Marian Dan

Apocalypse (New Variant) Ransom attack

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Hello @Marian Dan

Looking at the name Apocalypse (New Variant), which you gave to this topic, you have already uploaded files to the service ID Ransomware. In fact, this is not a new variant, just the name was given a long time ago and has not changed for two years.
This corresponds to what we know and what is described in the article Apocalypse-Missing Ransomware.

I have a question for you: When did file encryption happen?

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Can you recall or trace what preceded this attack?
Some of your actions, someone else did something with the computer...

 

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at around 11:00PM I've got alarms from the firewall that rdp is attacked.... firewall dropped the connections at once..... I waited for 30 minutes or so to see if it repeats...

 

now the existing connection will still be up until the client logoff. looking in the logs everybody was off by midnight...

 

rdp ports are still blocked... passwords in the environment are randomly generated.... the only thing that is crossing my mind is an attachment that the bitdefender did not catch 

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I think it started from the terminal server.... not all of them got infected..... shadow copies got deleted.... the xml files from the backups are also infected.... it is on a NAS box

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Yes, I already understood something from logs.

Here, for some selected elements, you can see that your server is suffering from extortionists not for the first time. There are files that have been encrypted several times - Dharma Ransomware - Phobos Ransomware - again Dharma Ransomware...

Quote


==================== Files in the root of some directories ================

2019-06-20 08:08 - 2019-06-20 08:08 - 000000610 _____ () C:\Users\canon\ntuser.ini.id[9EF8AE3C-1113].[[email protected]].actin.id-9EF8AE3C.[[email protected]].bat
2019-06-20 08:09 - 2019-06-20 08:09 - 000726098 _____ () C:\Users\Public\181344.exe.id[9EF8AE3C-1113].[[email protected]].actin.id-9EF8AE3C.[[email protected]].bat
2019-06-20 08:09 - 2019-06-20 08:09 - 000726098 _____ () C:\Users\Public\256993.exe.id[9EF8AE3C-1113].[[email protected]].actin.id-9EF8AE3C.[[email protected]].bat
2019-06-20 08:09 - 2019-06-20 08:09 - 000001724 _____ () C:\Users\Public\desktop.ini.492.id[9EF8AE3C-1113].[[email protected]].actin.id-9EF8AE3C.[[email protected]].bat
2019-06-20 08:09 - 2019-06-20 08:09 - 000000756 _____ () C:\Users\Public\desktop.ini.id[9EF8AE3C-1113].[[email protected]].actin.id-9EF8AE3C.[[email protected]].bat
2019-06-20 08:09 - 2019-06-20 08:09 - 000002082 _____ () C:\Users\Public\desktop.ini.[[email protected]].wallet.492.id[9EF8AE3C-1113].[[email protected]].actin.id-9EF8AE3C.[[email protected]].bat
2019-06-20 08:09 - 2019-06-20 08:09 - 000001098 _____ () C:\Users\Public\desktop.ini.[[email protected]].wallet.id[9EF8AE3C-1113].[[email protected]].actin.id-9EF8AE3C.[[email protected]].bat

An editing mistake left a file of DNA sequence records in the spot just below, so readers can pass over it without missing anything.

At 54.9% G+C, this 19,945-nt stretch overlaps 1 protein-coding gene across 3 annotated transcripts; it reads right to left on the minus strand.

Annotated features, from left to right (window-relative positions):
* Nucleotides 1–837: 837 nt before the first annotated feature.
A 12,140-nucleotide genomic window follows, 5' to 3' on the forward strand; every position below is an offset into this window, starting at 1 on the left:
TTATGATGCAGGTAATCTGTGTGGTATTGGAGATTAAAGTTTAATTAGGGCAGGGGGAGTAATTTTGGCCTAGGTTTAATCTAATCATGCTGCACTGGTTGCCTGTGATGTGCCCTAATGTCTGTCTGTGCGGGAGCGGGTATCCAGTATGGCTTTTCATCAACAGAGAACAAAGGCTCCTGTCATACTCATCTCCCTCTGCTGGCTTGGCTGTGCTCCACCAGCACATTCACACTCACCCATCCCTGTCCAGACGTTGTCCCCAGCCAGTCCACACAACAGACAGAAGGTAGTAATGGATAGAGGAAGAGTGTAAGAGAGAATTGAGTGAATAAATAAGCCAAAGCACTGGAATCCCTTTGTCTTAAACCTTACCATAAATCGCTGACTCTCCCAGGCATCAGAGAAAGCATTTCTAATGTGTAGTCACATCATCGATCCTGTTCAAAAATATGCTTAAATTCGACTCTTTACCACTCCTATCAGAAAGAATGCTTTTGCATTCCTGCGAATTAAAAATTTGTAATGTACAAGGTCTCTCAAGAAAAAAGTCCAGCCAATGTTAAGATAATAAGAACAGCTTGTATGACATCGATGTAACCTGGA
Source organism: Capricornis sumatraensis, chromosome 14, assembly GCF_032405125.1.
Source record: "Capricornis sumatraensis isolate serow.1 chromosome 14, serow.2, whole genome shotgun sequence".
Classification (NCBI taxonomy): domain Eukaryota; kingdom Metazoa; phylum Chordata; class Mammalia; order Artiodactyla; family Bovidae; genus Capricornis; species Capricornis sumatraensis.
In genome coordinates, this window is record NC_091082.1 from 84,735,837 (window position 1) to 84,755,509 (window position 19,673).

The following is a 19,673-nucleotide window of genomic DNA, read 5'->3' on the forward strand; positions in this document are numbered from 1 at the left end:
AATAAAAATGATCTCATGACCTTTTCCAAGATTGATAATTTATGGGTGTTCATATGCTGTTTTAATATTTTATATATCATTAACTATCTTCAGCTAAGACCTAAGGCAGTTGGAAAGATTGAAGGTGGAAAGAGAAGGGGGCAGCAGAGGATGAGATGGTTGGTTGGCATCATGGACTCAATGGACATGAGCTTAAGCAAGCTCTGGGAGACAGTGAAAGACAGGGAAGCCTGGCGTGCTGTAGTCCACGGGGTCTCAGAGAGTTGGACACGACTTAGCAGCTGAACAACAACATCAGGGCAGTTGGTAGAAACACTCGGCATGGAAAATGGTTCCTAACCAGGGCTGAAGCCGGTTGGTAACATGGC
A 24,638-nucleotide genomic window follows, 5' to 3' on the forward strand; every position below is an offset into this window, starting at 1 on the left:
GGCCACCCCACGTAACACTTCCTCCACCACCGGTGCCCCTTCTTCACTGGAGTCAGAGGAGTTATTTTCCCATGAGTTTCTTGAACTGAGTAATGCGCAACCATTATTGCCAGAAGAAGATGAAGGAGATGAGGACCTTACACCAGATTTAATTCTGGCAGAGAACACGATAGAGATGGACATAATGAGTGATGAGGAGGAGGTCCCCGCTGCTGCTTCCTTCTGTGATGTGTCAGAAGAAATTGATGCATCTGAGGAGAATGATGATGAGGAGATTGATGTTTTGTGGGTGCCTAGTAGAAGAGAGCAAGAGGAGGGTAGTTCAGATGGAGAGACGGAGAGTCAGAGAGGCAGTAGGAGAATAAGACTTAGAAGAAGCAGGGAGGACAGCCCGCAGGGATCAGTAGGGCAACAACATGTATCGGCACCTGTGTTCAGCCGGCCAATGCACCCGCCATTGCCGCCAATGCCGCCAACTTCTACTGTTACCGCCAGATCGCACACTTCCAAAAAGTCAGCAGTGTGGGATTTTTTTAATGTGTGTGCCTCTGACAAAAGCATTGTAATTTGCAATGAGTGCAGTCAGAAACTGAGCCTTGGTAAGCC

2017-08-08 10:00 - 2019-06-20 08:09 - 006914118 _____ () C:\Users\Public\RakhniDecryptor.exe.id[9EF8AE3C-1113].[[email protected]].actin.id-9EF8AE3C.[[email protected]].bat
2019-07-27 05:33 - 2019-07-27 05:33 - 000001048 _____ () C:\Users\administrator.OMCANFMA\AppData\Local\dd_vstor40_x64MSI5411.txt.Contact_Data_Recovery.txt
2016-04-03 10:50 - 2016-04-03 10:50 - 001088240 _____ () C:\Users\administrator.OMCANFMA\AppData\Local\dd_vstor40_x64MSI5411.txt.missing
2019-07-27 05:33 - 2019-07-27 05:33 - 000001048 _____ () C:\Users\administrator.OMCANFMA\AppData\Local\dd_vstor40_x64UI5411.txt.Contact_Data_Recovery.txt
2016-04-03 10:50 - 2016-04-03 10:50 - 000027184 _____ () C:\Users\administrator.OMCANFMA\AppData\Local\dd_vstor40_x64UI5411.txt.missing
2019-07-27 05:34 - 2019-07-27 05:34 - 000001048 _____ () C:\Users\administrator.OMCANFMA\AppData\Local\PUTTY.RND.Contact_Data_Recovery.txt
2015-09-22 18:28 - 2019-01-21 18:30 - 000000608 _____ () C:\Users\administrator.OMCANFMA\AppData\Local\PUTTY.RND.missing
2019-07-27 05:34 - 2019-07-27 05:34 - 000001048 _____ () C:\Users\administrator.OMCANFMA\AppData\Local\Resmon.ResmonCfg.Contact_Data_Recovery.txt
2018-02-14 16:43 - 2018-02-14 16:43 - 000007600 _____ () C:\Users\administrator.OMCANFMA\AppData\Local\Resmon.ResmonCfg.missing

 

 

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It seems one of the malware is still active on your system. This can be cleared, but the files will not be decrypted.

I see that you have already tried the Apocalypse decrypter, but it is old and will not help for the Apocalypse-Missing Ransomware.

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And one more nuance. All three listed malicious programs (Dharma, Phobos, Apocalypse) refer to the common place from which they were launched. This place is called Ukraine. From there they all come. Now operators can be in different countries, but this does not change the essence. In addition, it is not the first time we are seeing the email addresses of the ransomware in these and other projects coincide.

There are currently no decryption tools for them.